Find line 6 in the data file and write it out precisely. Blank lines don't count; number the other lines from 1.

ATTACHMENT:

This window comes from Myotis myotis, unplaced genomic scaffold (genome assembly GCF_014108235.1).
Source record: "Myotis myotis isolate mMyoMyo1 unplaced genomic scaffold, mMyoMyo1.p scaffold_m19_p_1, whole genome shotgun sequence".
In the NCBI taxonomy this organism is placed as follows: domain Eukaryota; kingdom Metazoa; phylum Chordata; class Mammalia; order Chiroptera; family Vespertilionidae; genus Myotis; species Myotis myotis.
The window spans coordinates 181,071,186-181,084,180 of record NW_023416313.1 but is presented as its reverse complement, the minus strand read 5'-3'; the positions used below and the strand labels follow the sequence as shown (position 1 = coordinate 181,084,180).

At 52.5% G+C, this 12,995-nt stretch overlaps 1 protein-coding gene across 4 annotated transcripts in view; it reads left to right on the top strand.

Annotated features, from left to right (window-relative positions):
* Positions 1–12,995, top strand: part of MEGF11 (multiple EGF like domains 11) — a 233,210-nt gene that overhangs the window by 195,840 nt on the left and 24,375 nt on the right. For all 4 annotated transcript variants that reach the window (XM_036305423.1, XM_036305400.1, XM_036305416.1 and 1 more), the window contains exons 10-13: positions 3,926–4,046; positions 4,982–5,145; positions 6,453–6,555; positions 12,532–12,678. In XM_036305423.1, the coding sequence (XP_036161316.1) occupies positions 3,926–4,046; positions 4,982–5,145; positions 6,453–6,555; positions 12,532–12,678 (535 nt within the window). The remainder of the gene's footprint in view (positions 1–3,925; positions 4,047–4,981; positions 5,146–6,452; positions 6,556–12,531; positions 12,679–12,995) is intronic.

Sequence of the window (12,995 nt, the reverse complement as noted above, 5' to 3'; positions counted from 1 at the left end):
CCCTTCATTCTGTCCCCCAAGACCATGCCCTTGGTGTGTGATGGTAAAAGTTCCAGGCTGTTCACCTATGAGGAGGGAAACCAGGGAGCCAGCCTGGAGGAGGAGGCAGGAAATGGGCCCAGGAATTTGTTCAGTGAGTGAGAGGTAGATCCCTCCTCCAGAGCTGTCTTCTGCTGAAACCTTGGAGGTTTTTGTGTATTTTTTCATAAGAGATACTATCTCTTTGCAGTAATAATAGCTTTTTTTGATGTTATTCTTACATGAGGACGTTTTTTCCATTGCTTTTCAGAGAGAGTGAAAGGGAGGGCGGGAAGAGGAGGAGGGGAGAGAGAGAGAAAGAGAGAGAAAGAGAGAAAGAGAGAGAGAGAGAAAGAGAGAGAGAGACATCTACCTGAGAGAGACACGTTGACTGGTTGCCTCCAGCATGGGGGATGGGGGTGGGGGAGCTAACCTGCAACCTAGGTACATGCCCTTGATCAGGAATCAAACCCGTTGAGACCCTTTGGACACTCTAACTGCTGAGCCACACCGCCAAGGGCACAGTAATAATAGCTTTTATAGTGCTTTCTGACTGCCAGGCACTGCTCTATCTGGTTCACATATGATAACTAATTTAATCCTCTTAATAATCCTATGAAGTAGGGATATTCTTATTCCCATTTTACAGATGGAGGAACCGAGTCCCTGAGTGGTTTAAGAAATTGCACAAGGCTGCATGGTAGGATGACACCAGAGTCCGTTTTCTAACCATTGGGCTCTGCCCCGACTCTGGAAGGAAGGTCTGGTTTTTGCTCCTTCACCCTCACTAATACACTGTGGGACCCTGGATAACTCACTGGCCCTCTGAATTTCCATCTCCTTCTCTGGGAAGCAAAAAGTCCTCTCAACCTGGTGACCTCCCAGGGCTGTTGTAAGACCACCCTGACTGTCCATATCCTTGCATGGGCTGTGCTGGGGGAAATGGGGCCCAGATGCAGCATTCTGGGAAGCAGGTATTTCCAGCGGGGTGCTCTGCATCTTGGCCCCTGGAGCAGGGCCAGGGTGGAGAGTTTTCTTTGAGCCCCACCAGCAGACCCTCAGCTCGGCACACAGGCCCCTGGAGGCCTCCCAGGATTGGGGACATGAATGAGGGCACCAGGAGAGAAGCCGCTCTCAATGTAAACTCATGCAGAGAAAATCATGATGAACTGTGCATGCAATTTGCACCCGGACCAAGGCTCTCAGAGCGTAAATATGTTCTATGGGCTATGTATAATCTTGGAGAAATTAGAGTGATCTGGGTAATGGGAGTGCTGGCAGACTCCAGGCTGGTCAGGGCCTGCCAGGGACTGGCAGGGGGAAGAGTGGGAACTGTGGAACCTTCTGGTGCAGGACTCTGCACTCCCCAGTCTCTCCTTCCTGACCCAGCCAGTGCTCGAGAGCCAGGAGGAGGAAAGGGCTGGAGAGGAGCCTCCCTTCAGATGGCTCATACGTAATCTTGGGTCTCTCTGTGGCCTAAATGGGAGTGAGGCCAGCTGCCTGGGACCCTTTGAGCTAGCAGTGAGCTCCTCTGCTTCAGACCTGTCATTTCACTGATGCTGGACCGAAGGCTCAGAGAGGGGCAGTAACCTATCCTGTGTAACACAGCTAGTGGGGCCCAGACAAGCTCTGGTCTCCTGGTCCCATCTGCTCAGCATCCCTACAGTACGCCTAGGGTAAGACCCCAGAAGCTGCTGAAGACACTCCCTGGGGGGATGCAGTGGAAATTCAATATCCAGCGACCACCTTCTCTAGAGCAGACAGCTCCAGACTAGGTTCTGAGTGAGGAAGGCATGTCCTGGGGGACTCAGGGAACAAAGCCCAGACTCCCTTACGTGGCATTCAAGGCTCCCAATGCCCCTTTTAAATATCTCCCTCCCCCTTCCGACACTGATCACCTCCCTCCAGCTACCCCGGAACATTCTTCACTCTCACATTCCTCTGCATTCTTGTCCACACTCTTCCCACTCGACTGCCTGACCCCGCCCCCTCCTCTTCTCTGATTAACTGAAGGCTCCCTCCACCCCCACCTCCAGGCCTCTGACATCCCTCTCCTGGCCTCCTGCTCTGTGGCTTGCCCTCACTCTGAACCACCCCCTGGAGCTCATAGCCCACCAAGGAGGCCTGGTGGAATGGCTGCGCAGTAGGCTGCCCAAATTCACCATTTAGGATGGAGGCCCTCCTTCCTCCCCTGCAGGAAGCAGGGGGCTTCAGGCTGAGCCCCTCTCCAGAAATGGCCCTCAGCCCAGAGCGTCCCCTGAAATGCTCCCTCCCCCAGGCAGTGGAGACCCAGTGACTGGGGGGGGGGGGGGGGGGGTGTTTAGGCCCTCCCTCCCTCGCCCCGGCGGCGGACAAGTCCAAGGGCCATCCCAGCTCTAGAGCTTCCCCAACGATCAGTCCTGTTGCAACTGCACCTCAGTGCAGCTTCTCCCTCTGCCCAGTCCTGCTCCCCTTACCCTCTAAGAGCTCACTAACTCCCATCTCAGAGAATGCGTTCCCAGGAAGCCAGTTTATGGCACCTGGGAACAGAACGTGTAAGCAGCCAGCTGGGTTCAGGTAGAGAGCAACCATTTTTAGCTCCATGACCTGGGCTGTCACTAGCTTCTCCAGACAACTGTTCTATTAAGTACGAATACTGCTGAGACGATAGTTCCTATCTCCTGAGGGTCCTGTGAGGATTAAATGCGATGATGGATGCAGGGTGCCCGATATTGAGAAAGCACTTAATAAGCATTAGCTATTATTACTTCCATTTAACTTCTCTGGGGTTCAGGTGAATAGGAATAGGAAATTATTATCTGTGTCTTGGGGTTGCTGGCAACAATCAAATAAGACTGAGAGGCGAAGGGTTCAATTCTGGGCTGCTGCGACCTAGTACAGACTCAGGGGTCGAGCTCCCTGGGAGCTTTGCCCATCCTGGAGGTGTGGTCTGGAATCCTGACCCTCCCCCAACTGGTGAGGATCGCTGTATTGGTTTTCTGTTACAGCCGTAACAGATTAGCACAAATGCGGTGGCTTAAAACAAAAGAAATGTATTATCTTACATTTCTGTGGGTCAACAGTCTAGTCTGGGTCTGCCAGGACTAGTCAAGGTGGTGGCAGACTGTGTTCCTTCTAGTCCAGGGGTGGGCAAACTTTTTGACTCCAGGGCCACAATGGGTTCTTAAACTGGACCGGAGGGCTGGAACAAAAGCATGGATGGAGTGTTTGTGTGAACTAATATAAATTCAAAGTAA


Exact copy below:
Annotated features, from left to right (window-relative positions):